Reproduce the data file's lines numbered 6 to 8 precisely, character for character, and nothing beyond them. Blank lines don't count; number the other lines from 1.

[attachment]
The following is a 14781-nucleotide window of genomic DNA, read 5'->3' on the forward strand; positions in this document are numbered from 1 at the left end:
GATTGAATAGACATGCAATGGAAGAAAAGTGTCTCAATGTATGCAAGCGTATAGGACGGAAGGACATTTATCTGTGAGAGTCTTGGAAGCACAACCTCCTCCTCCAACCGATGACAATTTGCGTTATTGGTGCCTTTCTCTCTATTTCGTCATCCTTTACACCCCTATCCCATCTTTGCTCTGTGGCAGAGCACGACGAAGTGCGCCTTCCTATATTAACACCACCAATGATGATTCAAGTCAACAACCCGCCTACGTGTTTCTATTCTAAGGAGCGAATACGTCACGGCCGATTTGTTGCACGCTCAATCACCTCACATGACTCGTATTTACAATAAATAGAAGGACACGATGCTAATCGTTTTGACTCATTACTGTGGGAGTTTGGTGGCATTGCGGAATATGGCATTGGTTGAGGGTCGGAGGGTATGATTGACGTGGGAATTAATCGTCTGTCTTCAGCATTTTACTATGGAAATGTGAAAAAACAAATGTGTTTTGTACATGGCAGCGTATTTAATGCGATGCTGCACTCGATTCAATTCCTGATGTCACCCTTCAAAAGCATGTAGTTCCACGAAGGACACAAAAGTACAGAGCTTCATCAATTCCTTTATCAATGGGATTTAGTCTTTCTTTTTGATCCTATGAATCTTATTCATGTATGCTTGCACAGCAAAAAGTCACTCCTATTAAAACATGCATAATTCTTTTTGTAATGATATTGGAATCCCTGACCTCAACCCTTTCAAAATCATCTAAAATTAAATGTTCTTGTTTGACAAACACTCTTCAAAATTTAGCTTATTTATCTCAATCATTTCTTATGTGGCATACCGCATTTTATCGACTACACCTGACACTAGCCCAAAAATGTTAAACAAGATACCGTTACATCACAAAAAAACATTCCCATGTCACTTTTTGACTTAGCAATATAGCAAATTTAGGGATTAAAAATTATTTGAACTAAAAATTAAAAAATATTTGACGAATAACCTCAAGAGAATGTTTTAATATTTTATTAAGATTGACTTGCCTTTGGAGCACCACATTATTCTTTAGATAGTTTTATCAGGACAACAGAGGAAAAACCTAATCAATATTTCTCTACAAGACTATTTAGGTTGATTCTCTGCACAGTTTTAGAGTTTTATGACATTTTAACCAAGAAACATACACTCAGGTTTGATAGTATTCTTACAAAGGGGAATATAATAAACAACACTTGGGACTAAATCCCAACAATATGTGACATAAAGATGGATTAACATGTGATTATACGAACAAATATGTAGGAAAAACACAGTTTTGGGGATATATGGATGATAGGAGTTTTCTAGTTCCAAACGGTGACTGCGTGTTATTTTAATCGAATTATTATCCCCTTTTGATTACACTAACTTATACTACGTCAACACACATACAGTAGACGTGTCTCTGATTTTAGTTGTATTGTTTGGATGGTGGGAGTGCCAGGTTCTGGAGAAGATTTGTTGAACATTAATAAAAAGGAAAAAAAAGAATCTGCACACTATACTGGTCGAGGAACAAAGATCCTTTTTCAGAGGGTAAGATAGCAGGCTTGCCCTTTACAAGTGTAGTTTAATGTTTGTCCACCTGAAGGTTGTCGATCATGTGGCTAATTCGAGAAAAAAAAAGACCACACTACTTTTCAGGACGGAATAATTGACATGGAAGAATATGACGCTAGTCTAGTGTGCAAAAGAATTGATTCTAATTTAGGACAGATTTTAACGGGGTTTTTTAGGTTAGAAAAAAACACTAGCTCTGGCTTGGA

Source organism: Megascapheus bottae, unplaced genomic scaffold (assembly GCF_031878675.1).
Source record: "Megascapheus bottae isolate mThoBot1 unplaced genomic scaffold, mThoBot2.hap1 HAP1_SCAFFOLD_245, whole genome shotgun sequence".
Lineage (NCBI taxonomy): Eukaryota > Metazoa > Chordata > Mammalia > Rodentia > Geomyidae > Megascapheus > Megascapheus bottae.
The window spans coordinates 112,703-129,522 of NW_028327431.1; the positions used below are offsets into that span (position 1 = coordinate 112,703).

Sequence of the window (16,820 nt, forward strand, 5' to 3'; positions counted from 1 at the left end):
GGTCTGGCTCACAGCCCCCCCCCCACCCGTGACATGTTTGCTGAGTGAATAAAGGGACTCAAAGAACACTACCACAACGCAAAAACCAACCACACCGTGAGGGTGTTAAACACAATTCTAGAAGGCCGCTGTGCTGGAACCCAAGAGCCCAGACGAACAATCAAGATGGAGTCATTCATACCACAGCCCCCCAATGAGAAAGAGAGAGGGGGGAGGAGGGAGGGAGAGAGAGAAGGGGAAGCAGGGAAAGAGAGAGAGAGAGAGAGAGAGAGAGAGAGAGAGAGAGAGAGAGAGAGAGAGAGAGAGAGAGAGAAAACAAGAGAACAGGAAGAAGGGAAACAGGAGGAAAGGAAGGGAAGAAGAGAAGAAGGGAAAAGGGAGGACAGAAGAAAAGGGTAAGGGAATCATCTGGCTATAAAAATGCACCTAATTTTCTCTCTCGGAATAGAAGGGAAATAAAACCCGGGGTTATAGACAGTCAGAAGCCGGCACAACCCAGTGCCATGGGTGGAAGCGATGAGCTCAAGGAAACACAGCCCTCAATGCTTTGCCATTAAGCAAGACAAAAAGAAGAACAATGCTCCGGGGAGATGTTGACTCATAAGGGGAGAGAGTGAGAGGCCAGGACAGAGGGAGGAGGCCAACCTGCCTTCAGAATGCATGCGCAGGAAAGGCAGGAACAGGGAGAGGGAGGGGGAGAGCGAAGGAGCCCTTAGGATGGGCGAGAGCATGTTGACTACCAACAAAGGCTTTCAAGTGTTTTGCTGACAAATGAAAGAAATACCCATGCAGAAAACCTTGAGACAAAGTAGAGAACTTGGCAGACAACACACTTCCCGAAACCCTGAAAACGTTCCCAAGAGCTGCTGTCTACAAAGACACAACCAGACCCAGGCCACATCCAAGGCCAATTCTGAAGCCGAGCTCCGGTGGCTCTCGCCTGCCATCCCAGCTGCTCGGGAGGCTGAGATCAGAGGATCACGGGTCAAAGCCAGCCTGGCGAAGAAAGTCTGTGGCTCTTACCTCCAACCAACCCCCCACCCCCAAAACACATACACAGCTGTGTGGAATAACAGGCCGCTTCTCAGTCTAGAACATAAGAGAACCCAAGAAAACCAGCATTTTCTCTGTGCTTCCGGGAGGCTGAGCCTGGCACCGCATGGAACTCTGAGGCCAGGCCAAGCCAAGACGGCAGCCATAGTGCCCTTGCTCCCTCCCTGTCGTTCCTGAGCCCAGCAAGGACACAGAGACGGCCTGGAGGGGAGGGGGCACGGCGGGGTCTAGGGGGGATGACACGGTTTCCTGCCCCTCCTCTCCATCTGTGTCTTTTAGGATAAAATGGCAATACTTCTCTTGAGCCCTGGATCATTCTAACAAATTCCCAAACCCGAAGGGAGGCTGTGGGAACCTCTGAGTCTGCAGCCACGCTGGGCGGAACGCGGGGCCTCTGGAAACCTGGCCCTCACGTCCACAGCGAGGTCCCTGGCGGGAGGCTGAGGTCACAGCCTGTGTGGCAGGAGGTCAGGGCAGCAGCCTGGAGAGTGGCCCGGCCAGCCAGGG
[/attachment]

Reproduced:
The window spans coordinates 112,703-129,522 of NW_028327431.1; the positions used below are offsets into that span (position 1 = coordinate 112,703).

Sequence of the window (16,820 nt, forward strand, 5' to 3'; positions counted from 1 at the left end):
GGTCTGGCTCACAGCCCCCCCCCCACCCGTGACATGTTTGCTGAGTGAATAAAGGGACTCAAAGAACACTACCACAACGCAAAAACCAACCACACCGTGAGGGTGTTAAACACAATTCTAGAAGGCCGCTGTGCTGGAACCCAAGAGCCCAGACGAACAATCAAGATGGAGTCATTCATACCACAGCCCCCCAATGAGAAAGAGAGAGGGGGGAGGAGGGAGGGAGAGAGAGAAGGGGAAGCAGGGAAAGAGAGAGAGAGAGAGAGAGAGAGAGAGAGAGAGAGAGAGAGAGAGAGAGAGAGAGAGAGAGAGAAAACAAGAGAACAGGAAGAAGGGAAACAGGAGGAAAGGAAGGGAAGAAGAGAAGAAGGGAAAAGGGAGGACAGAAGAAAAGGGTAAGGGAATCATCTGGCTATAAAAATGCACCTAATTTTCTCTCTCGGAATAGAAGGGAAATAAAACCCGGGGTTATAGACAGTCAGAAGCCGGCACAACCCAGTGCCATGGGTGGAAGCGATGAGCTCAAGGAAACACAGCCCTCAATGCTTTGCCATTAAGCAAGACAAAAAGAAGAACAATGCTCCGGGGAGATGTTGACTCATAAGGGGAGAGAGTGAGAGGCCAGGACAGAGGGAGGAGGCCAACCTGCCTTCAGAATGCATGCGCAGGAAAGGCAGGAACAGGGAGAGGGAGGGGGAGAGCGAAGGAGCCCTTAGGATGGGCGAGAGCATGTTGACTACCAACAAAGGCTTTCAAGTGTTTTGCTGACAAATGAAAGAAATACCCATGCAGAAAACCTTGAGACAAAGTAGAGAACTTGGCAGACAACACACTTCCCGAAACCCTGAAAACGTTCCCAAGAGCTGCTGTCTACAAAGACACAACCAGACCCAGGCCACATCCAAGGCCAATTCTGAAGCCGAGCTCCGGTGGCTCTCGCCTGCCATCCCAGCTGCTCGGGAGGCTGAGATCAGAGGATCACGGGTCAAAGCCAGCCTGGCGAAGAAAGTCTGTGGCTCTTACCTCCAACCAACCCCCCACCCCCAAAACACATACACAGCTGTGTGGAATAACAGGCCGCTTCTCAGTCTAGAACATAAGAGAACCCAAGAAAACCAGCATTTTCTCTGTGCTTCCGGGAGGCTGAGCCTGGCACCGCATGGAACTCTGAGGCCAGGCCAAGCCAAGACGGCAGCCATAGTGCCCTTGCTCCCTCCCTGTCGTTCCTGAGCCCAGCAAGGACACAGAGACGGCCTGGAGGGGAGGGGGCACGGCGGGGTCTAGGGGGGATGACACGGTTTCCTGCCCCTCCTCTCCATCTGTGTCTTTTAGGATAAAATGGCAATACTTCTCTTGAGCCCTGGATCATTCTAACAAATTCCCAAACCCGAAGGGAGGCTGTGGGAACCTCTGAGTCTGCAGCCACGCTGGGCGGAACGCGGGGCCTCTGGAAACCTGGCCCTCACGTCCACAGCGAGGTCCCTGGCGGGAGGCTGAGGTCACAGCCTGTGTGGCAGGAGGTCAGGGCAGCAGCCTGGAGAGTGGCCCGGCCAGCCAGGG